A fall from grace and a far cry from the days of hype and hubris, Softbank has finally moved in to resolve the pending lawsuit with Adam Neumann – one of the most controversial startup entrepreneurs in recent times.
After a much-publicized fallout which amplified after the failed IPO fiasco, the Japanese conglomerate has reportedly entered into a settlement agreement with the Israeli entrepreneur. While all the terms overseeing the pact have not yet been made public, the shake of the hands means an end to the fight over a collapsed stock transaction.
According to people in the know, Neumann will walk out the company’s doors with roughly $480 million, giving up for a year his role on the board of the co-working company he himself helped create.
In addition to the mammoth sum, Softbank will also be paying Neumann $50 million to cover legal fees and an additional $50 million as part of a non-compete fee he was previously promised, which will also give him a 5-year extension on the loans owed to the Japanese investor.
While the eccentric Israeli was previously slated to receive close to $1 billion following his departure, the agreed-upon sum will now see the embattled real estate start-up solidify control with its largest investor. It also ends the need for a March 4 trial that was supposed to take place in Delaware, home to more than 60% of Fortune 500 companies, and headed by Delaware Chancery Court Judge Travis Laster.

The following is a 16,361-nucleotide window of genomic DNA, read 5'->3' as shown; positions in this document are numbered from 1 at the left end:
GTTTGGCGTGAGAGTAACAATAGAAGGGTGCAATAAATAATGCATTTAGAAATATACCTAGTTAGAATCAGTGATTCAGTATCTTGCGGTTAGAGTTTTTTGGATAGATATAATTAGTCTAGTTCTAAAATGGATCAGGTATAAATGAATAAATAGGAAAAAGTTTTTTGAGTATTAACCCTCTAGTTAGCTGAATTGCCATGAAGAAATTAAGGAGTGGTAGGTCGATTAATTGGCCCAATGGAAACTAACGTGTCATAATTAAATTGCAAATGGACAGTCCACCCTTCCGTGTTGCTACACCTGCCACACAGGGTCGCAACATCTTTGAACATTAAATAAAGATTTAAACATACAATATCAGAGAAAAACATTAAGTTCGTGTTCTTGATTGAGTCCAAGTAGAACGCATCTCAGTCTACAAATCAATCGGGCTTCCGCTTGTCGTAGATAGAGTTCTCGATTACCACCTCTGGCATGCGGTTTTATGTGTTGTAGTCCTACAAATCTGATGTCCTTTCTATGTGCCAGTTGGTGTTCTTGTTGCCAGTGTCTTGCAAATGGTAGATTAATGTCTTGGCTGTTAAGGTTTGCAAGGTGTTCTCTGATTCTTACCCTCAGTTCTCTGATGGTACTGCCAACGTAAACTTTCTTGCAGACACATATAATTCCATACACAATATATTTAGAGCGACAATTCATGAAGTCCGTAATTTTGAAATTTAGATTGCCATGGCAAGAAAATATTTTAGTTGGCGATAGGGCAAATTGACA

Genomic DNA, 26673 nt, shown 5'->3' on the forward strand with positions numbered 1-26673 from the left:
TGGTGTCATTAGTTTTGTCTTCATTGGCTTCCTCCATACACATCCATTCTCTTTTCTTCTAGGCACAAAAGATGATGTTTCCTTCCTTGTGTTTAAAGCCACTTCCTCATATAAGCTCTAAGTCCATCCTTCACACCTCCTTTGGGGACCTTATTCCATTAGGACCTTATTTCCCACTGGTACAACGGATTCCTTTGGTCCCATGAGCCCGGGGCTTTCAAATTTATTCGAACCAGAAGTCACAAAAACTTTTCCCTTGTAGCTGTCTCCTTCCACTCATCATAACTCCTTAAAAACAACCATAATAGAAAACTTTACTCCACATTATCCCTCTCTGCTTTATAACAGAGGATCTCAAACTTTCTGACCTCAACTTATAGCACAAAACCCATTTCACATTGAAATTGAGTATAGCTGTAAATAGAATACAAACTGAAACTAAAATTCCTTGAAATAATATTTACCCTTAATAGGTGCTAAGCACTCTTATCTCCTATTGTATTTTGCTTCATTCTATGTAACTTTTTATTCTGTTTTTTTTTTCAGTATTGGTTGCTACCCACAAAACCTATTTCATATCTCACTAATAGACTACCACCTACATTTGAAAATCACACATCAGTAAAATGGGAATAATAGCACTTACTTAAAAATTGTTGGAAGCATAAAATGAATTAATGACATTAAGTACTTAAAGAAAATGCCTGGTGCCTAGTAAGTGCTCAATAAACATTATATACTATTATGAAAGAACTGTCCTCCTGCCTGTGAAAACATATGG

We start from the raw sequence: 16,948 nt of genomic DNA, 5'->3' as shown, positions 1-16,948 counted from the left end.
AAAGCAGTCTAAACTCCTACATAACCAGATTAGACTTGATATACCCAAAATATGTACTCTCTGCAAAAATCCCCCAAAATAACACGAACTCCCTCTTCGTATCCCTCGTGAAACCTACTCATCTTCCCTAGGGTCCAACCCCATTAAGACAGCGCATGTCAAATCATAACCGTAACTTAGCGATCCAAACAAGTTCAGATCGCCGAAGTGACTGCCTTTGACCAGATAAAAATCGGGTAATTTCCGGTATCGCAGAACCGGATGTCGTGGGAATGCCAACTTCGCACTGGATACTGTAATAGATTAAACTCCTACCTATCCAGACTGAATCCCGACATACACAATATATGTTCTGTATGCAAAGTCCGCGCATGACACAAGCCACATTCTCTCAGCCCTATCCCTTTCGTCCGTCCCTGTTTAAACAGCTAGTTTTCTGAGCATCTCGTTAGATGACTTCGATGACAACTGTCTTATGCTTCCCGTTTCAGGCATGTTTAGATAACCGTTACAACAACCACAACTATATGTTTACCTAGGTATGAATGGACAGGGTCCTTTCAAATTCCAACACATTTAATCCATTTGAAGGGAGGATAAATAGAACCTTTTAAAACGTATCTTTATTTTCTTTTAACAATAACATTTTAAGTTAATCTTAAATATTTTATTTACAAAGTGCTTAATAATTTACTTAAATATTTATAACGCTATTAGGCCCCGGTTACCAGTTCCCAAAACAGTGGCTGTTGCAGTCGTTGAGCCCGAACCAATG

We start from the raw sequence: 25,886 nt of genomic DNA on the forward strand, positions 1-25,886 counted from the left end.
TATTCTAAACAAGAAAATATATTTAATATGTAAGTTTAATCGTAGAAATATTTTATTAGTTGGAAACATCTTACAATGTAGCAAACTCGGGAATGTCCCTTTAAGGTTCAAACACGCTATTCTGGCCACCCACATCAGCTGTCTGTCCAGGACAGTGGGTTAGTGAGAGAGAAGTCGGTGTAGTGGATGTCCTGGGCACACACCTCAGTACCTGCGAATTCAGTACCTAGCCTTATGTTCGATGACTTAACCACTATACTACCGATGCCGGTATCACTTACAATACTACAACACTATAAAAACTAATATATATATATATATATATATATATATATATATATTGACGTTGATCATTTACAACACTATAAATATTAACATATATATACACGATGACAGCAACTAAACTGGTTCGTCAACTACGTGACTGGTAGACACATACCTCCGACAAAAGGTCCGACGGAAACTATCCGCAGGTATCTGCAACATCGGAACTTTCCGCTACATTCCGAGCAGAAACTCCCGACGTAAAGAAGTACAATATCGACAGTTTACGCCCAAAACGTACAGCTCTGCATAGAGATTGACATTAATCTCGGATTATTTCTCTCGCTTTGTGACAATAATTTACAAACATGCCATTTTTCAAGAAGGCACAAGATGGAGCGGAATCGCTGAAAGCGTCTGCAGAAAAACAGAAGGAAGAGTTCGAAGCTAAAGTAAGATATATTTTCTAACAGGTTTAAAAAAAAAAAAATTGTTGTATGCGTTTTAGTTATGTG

Following the legal settlement, SoftBank will acquire 10.5% of the company’s shares for $1.5 billion, which will also leave Neumann as the largest private shareholder in the company which he founded. Post the agreement, Neumann could claw back into the billionaire category, a status which he relinquished in 2019 when the WeWork fiasco surfaced. At the time, his wealth was put forth somewhere around $450 million, compared to a record $14 billion against his name in WeWorks’s halcyon days. He has taken to dabbling in Valon Mortgages, which has been in Neumann’s eyes since last year.
This deal brings closure to a saga that saw Neumann lead WeWork to a bombed attempt at an IPO in 2019, during which the shared workspaces company was valued at $9 billion. After the spectacular underperformance in the IPO by WeWorks, Neumann got the axe, followed by Softbank’s bailout offer to buy $3 billion in stock from WeWork investors, including close to $1 billion from Neumann himself.
Alas, with anger simmering in the company employees who were livid as thousands of them got culled during some difficult times, Softbank CEO Masayoshi Son backtracked at the beginning of last year. With Neumann alleging wrong on Softbank’s part to honour the agreement even the pandemic gathered momentum, he responded with a lawsuit.
While Softbank had countered with counters that it pulled out due to WeWork’s inability to meet the deal’s closing terms, this present settlement allows WeWork to finally move beyond the chapter of its infamous Israeli CEO.
Rumours abound that the shared workspaces giant is mulling at a potential merger with a blank-check company. The motivation behind doing right by the settlement could well point to a renewed hope of taking WeWork public again, at a $10 billion valuation this time around.
WeWork, now headed by two assigned executives, has sought to introduce significant cutbacks, laying off around 2,000 employees. According to a report, WeWork recorded income of $811 million in the third quarter of 2020, burning through another $517 million in the offing. Softbank’s funding means that the company has added a further $3billion in its cash box.
SoftBank, who has already taken some heavy hits on its shared-workspace roller-coaster, would want to make the most of the current momentum to get WeWork listed.
As they know all too well now, the opportunity could slip at any moment.
Stay tuned for more updates.